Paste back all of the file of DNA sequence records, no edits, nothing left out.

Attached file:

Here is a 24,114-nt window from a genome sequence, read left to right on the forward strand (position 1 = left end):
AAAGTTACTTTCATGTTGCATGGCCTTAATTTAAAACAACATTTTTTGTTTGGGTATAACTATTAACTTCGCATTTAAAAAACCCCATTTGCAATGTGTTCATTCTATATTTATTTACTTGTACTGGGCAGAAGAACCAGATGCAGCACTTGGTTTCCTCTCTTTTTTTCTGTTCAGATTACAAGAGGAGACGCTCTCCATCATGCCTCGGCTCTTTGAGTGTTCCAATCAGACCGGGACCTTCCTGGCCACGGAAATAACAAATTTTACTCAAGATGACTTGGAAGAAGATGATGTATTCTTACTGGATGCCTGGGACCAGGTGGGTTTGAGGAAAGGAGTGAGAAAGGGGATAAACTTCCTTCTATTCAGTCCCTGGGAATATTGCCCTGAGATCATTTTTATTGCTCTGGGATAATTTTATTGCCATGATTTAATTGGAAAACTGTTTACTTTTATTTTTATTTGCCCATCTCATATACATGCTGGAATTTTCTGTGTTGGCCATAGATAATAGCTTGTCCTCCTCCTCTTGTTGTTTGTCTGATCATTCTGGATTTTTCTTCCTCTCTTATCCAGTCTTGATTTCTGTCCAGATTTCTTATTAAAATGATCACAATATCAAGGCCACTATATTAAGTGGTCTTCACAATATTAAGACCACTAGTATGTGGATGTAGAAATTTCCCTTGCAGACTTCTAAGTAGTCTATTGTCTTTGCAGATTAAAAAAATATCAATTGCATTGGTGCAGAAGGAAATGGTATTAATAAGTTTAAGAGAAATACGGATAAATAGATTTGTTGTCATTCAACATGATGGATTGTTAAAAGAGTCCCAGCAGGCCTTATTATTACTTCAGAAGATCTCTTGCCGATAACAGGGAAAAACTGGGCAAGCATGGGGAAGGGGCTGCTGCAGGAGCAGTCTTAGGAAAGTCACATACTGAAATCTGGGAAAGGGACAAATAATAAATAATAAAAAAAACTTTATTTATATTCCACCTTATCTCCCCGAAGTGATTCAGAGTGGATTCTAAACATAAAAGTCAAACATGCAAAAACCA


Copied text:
Here is a 24,114-nt window from a genome sequence, read left to right on the forward strand (position 1 = left end):
AAAGTTACTTTCATGTTGCATGGCCTTAATTTAAAACAACATTTTTTGTTTGGGTATAACTATTAACTTCGCATTTAAAAAACCCCATTTGCAATGTGTTCATTCTATATTTATTTACTTGTACTGGGCAGAAGAACCAGATGCAGCACTTGGTTTCCTCTCTTTTTTTCTGTTCAGATTACAAGAGGAGACGCTCTCCATCATGCCTCGGCTCTTTGAGTGTTCCAATCAGACCGGGACCTTCCTGGCCACGGAAATAACAAATTTTACTCAAGATGACTTGGAAGAAGATGATGTATTCTTACTGGATGCCTGGGACCAGGTGGGTTTGAGGAAAGGAGTGAGAAAGGGGATAAACTTCCTTCTATTCAGTCCCTGGGAATATTGCCCTGAGATCATTTTTATTGCTCTGGGATAATTTTATTGCCATGATTTAATTGGAAAACTGTTTACTTTTATTTTTATTTGCCCATCTCATATACATGCTGGAATTTTCTGTGTTGGCCATAGATAATAGCTTGTCCTCCTCCTCTTGTTGTTTGTCTGATCATTCTGGATTTTTCTTCCTCTCTTATCCAGTCTTGATTTCTGTCCAGATTTCTTATTAAAATGATCACAATATCAAGGCCACTATATTAAGTGGTCTTCACAATATTAAGACCACTAGTATGTGGATGTAGAAATTTCCCTTGCAGACTTCTAAGTAGTCTATTGTCTTTGCAGATTAAAAAAATATCAATTGCATTGGTGCAGAAGGAAATGGTATTAATAAGTTTAAGAGAAATACGGATAAATAGATTTGTTGTCATTCAACATGATGGATTGTTAAAAGAGTCCCAGCAGGCCTTATTATTACTTCAGAAGATCTCTTGCCGATAACAGGGAAAAACTGGGCAAGCATGGGGAAGGGGCTGCTGCAGGAGCAGTCTTAGGAAAGTCACATACTGAAATCTGGGAAAGGGACAAATAATAAATAATAAAAAAAACTTTATTTATATTCCACCTTATCTCCCCGAAGTGATTCAGAGTGGATTCTAAACATAAAAGTCAAACATGCAAAAACCA